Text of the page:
Tuesday, July 03, 2012
Author: Tim LaHaye and Jerry B. Jenkins
And here's another one I listened to on CD during my drive to and from work. I was still waiting for The Hunger Games to be available. I read the Left Behind series years ago, so I was kind of interested to see how those authors would take on the life of John, an actual historic figure in the Church.
I'll be honest, I wasn't all that impressed. I thought I would be. Or maybe I just thought I would be a lot more interested in hearing this story than I was. After all, I majored in Christian Studies in college. And my emphasis was in Church History. I love this stuff.
But this novelized account of John's life just didn't grab me the way I expected it to. A lot of the time I felt kind of bored. And I couldn't help but wonder how many of these events actually transpired and how much was made up in an attempt to make the story more compelling.
The way it's told, a lot of these things make sense. They tell of a heretical teacher moving into town and drawing early Christians away from the church with his teachings. This is the reason John felt lead to write his version of the Gospel, despite the fact that three versions already existed. John wanted to combat the heresy of Gnosticism which seemed to be spreading. But did that decision really stem from being confronted with a Gnostic leader who was setting up shop in Ephesus?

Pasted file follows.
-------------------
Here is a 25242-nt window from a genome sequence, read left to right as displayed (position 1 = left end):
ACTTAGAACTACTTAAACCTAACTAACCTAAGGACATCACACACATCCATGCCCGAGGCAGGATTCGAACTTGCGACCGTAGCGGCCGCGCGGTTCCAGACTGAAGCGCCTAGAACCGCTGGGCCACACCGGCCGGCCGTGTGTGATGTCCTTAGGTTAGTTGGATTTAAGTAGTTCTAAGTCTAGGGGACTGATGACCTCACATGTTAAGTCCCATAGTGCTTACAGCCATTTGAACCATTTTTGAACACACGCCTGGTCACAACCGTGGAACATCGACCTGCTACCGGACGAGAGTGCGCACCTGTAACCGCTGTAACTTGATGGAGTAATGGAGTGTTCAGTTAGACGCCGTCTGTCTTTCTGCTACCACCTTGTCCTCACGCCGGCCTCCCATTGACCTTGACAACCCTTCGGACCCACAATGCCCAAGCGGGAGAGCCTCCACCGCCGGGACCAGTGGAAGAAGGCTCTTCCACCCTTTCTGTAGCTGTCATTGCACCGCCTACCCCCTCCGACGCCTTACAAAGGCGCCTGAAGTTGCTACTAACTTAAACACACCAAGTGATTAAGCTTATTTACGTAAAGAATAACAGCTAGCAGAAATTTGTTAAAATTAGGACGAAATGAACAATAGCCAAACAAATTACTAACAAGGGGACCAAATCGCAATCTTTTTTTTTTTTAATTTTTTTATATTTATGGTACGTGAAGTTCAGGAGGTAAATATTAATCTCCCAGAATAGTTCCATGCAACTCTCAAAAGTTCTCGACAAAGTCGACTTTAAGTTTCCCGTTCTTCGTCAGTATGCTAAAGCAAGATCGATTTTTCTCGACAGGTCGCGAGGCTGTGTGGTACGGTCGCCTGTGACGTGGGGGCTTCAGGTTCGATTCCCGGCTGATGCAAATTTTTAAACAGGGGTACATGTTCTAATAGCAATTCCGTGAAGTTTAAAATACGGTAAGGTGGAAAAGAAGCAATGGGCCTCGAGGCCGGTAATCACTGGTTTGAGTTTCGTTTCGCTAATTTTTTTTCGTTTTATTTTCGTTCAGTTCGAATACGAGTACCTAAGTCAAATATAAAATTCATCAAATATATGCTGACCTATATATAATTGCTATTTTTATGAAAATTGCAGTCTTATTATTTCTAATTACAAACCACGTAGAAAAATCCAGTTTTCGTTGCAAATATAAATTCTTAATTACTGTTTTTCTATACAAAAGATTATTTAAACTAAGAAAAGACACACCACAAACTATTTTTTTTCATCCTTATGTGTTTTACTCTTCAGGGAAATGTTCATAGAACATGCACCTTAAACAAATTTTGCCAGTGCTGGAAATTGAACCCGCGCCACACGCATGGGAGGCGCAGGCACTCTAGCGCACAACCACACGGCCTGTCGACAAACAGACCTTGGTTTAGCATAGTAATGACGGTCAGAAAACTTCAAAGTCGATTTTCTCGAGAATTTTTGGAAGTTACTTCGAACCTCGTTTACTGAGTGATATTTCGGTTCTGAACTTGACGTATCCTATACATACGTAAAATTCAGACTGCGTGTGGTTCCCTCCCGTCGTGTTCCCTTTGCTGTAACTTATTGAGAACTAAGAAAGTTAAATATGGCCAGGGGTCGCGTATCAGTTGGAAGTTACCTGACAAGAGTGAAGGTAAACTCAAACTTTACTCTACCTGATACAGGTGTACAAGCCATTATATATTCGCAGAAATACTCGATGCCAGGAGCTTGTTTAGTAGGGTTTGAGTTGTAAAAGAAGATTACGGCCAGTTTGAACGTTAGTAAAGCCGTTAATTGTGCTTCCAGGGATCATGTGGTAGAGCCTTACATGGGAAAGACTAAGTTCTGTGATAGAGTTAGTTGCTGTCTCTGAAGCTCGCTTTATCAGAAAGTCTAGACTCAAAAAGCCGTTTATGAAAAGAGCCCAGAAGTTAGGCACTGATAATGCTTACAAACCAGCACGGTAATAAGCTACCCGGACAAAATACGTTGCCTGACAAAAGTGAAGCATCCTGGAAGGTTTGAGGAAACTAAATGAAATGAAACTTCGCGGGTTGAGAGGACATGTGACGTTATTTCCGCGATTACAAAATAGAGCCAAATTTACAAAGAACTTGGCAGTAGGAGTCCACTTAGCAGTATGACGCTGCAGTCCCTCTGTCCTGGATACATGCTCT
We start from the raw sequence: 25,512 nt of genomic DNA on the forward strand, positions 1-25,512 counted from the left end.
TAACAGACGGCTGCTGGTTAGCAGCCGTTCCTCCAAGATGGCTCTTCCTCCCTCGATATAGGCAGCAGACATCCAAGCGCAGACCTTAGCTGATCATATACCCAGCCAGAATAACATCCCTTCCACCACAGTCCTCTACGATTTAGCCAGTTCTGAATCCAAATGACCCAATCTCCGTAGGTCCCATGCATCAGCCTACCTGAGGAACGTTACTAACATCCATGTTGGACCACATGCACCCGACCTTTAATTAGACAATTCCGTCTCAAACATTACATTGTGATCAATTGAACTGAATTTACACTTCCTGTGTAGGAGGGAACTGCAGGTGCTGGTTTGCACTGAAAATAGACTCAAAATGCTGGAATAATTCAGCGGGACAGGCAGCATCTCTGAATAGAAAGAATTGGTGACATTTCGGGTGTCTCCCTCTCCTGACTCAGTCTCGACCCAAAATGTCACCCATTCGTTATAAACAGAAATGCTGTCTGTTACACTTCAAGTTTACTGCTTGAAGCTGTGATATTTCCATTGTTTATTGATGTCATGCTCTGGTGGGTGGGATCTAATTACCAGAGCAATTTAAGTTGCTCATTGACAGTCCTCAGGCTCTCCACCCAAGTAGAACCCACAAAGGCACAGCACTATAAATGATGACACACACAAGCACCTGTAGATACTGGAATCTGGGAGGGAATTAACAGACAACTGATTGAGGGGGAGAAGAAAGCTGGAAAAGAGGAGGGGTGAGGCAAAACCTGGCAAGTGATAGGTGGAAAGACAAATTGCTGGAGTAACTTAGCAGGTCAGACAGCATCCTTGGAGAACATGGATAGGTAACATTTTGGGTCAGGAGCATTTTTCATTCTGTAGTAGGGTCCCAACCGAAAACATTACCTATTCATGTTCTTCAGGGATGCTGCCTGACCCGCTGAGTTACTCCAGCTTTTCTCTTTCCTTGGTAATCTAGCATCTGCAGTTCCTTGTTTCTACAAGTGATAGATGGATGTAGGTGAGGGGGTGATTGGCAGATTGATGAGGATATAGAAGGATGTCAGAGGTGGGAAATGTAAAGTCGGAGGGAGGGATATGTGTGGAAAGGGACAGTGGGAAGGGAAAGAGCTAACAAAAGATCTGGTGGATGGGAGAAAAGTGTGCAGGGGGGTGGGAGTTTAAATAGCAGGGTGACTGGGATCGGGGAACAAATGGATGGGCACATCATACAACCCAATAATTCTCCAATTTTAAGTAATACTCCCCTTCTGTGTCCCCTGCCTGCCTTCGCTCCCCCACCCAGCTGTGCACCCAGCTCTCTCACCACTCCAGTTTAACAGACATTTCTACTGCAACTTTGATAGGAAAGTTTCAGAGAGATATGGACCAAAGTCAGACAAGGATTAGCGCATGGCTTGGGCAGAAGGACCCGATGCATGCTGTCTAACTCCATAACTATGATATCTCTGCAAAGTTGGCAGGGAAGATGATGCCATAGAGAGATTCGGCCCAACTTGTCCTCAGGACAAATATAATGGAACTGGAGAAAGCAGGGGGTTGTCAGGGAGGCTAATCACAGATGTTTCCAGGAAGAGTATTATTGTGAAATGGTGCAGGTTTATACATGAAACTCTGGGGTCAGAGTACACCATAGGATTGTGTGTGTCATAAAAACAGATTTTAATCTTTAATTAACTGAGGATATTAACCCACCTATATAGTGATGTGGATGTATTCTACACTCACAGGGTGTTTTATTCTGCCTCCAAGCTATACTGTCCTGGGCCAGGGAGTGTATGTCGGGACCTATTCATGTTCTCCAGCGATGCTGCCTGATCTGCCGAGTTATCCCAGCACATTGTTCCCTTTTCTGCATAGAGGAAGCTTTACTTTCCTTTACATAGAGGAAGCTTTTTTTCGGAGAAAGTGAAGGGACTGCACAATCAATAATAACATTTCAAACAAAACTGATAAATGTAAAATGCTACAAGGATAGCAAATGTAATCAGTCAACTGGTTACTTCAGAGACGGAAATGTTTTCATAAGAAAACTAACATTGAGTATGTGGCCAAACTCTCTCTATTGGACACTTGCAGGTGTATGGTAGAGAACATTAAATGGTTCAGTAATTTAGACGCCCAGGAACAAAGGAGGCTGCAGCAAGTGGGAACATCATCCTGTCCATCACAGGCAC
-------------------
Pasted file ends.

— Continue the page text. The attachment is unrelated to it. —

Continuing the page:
And then there's the story of Caesar's apparent attempt to boil John in oil. The way the authors tell it, the Romans tried and failed to kill John. He escaped through a miracle and was then sentenced to exile on the island of Patmos, where he would go on to write Revelation.
It's been a while since I took a course in Church History, but I really don't ever remember reading anything about John being boiled in oil before being exiled.
Sidebar: I did some checking. According to extrabiblical tradition, Domitian did attempt to boil John in oil. When John survived, the audience of the Coliseum was immediately converted to Christianity. John was then sent to Patmos.
In the long run, the book on CD was okay. But it didn't cause me to want to run out and read or listen to the other entries in the series.